Now Judge Posner and John Dewey both distrust the kinds of abstract theories emanating from academic philosophy departments. But, Sullivan and Solove argue that one characteristic of Posner’s pragmatism, among many, is a skepticism about legal precedent. Instead, Posner argues that judges should make the best possible decision, taking into account “the consequences of doing so for now and the future.” (P. 3, citing Richard A. Posner, Law, Pragmatism, and Democracy 6 (2003).)
Sullivan and Solove then write that:
Posner’s insistence that the past has no claim on us is especially problematic, especially in our constitutional democracy. It conjures up images of the judge arriving on a scene armed with a storehouse of “facts” from the past, and then rendering her choice in light of whatever ends she has in mind. The origins of these ends, apparently doesn’t need to be accounted for. (P. 3.)
Sullivan and Solove elaborate that:
Because it rejects any way to discuss the selection of ends, Posnerian pragmatism has little choice but to accept uncritically the dominant ends of society. This result is rather ironic considering Posner’s claim that pragmatism has no political valence. Since Posner’s pragmatism lacks the tools to engage in more radical social reform, it becomes a rather conservative philosophy in the Burkean sense. It ends up inhibiting the kind of philosophical inquiries necessary to question the status quo. Therefore the effects of Posnerian pragmatism are anything but neutral. (P. 7.)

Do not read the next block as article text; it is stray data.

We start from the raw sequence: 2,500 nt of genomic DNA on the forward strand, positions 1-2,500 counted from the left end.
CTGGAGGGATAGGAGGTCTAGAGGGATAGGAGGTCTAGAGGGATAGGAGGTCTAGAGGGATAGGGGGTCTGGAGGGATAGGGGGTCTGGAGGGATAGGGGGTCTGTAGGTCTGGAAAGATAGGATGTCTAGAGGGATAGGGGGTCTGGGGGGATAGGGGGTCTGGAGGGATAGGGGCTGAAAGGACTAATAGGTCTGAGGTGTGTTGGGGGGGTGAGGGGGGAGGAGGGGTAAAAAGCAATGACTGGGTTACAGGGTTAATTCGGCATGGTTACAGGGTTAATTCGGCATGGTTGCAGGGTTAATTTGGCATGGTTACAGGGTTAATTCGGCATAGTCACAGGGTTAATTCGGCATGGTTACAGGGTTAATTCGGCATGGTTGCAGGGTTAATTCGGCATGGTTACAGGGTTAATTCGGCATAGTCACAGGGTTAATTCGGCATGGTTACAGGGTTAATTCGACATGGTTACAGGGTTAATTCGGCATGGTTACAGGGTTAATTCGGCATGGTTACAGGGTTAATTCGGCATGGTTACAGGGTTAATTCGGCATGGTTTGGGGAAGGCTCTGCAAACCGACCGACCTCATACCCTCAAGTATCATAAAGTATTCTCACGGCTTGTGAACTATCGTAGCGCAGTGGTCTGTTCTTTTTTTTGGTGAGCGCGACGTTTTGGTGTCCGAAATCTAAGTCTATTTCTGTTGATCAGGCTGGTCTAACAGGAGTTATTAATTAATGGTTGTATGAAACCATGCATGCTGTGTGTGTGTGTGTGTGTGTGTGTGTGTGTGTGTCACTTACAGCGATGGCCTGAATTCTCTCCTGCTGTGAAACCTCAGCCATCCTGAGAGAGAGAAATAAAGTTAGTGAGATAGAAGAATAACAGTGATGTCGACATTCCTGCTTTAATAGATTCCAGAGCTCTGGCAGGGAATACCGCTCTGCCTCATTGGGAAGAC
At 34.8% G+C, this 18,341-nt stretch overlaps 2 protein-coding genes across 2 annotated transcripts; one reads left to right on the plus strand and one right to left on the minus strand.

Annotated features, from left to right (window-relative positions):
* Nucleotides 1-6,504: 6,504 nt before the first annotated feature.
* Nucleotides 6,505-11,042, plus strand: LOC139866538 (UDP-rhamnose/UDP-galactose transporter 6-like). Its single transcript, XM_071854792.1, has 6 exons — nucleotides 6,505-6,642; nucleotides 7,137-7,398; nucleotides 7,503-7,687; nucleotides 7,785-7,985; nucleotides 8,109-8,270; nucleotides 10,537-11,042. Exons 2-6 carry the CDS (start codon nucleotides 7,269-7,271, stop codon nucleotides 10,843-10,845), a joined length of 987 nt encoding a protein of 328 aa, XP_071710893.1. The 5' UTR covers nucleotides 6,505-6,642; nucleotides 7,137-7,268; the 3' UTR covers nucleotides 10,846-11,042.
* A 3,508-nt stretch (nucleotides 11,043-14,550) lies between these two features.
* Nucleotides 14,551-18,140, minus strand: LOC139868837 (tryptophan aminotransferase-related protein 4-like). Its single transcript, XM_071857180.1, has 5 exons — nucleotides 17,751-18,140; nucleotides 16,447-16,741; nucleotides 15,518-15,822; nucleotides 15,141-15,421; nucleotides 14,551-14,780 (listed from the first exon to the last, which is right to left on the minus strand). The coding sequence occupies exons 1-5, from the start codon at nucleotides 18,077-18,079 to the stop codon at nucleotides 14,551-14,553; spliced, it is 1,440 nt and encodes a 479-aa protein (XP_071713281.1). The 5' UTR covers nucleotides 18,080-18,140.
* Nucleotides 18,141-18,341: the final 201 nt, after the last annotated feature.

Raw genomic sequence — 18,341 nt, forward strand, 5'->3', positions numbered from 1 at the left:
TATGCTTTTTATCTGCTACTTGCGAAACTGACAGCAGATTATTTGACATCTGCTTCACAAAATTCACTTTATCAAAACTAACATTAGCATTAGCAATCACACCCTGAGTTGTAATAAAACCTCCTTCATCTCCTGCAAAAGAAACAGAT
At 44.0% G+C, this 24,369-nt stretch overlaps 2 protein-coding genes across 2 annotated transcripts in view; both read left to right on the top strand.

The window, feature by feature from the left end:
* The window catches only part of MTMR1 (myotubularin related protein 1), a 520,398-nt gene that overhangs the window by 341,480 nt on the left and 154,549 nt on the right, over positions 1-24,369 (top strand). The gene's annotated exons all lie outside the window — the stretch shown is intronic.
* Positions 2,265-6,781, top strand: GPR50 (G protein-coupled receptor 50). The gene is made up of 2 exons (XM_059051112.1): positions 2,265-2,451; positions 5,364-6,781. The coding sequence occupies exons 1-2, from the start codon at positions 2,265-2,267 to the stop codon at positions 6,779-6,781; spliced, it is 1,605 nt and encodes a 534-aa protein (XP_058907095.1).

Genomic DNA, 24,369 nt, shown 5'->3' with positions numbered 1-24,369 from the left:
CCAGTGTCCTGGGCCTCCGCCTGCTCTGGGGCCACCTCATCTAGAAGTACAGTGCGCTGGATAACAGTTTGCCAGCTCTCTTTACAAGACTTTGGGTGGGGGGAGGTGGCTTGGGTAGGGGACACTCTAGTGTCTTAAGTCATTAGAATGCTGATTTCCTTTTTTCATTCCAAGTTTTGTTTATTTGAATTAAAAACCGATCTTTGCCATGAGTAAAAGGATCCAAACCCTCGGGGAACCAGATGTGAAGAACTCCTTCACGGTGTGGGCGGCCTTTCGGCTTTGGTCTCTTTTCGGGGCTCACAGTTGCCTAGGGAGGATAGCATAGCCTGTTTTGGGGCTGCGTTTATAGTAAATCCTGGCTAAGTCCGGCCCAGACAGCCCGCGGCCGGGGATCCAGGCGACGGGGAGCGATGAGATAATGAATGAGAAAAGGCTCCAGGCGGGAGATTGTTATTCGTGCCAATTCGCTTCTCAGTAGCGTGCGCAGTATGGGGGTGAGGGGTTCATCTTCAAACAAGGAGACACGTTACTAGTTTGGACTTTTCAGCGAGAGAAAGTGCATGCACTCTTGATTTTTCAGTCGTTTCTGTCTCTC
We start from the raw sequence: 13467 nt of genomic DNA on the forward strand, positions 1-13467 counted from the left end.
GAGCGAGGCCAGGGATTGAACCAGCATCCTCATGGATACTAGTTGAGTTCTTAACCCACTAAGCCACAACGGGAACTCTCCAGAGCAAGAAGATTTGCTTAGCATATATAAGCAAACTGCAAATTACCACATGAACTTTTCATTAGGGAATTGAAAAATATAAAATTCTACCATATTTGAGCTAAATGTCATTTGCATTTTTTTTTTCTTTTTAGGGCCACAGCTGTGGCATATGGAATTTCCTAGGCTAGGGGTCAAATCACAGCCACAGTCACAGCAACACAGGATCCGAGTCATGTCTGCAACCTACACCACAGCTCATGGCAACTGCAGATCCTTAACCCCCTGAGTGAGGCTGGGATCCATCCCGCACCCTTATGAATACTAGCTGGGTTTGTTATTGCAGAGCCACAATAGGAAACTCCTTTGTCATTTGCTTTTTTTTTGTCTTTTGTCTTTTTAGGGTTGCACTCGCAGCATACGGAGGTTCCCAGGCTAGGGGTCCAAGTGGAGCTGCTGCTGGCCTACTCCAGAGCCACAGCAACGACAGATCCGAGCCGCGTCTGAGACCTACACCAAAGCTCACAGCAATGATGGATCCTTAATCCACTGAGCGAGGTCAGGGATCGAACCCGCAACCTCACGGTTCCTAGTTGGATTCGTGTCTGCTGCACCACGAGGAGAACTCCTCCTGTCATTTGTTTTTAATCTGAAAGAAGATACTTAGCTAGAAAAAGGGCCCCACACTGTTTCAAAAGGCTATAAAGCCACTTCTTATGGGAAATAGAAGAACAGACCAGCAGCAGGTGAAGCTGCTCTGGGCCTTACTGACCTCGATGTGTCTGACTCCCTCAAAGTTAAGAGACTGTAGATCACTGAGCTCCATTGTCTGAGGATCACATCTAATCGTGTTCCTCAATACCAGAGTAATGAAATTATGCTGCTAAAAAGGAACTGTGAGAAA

By contrast, Sullivan and Solove argue that Dewey sees pragmatists as free to engage in philosophizing outside the academic realm, especially of a more experiential critique oriented type. Sullivan and Solove write that:
In contrast to Posner’s account, Deweyan pragmatism provides for a more fruitful inquiry into our selection of ends. Under this account of pragmatism, philosophy plays an essential role.Dewey sees philosophy as critical inquiry, which aims to unsettle status quo assumptions and thus provide guidance for projects of social reconstruction. (P. 7.)
Dewey says that this critical and experiential approach allows us to avoid acting merely out of habit or by default. Dewey also advocates a deliberative model of democracy in which dialogue is prevalent between citizens. It can also be present between institutions (such as the U.S. Supreme Court and the U.S. Congress—dialogical theories of constitutional interpretation have recently become popular). Dewey argues that pragmatism should lead us to question existing notions of justice, fairness, and freedom. Sullivan and Solove assert that these questions and responses form a community of “who we are as a People.” (P. 9.) By contrast, Judge Posner’s value neutrality insulates “dominant social structures from criticism.” (P. 10.) Moreover, Sullivan and Solove question whether Posner’s notion of politics (which doubts the presence or value of deliberation and sees dominance by elites) is actually pragmatic for a democracy.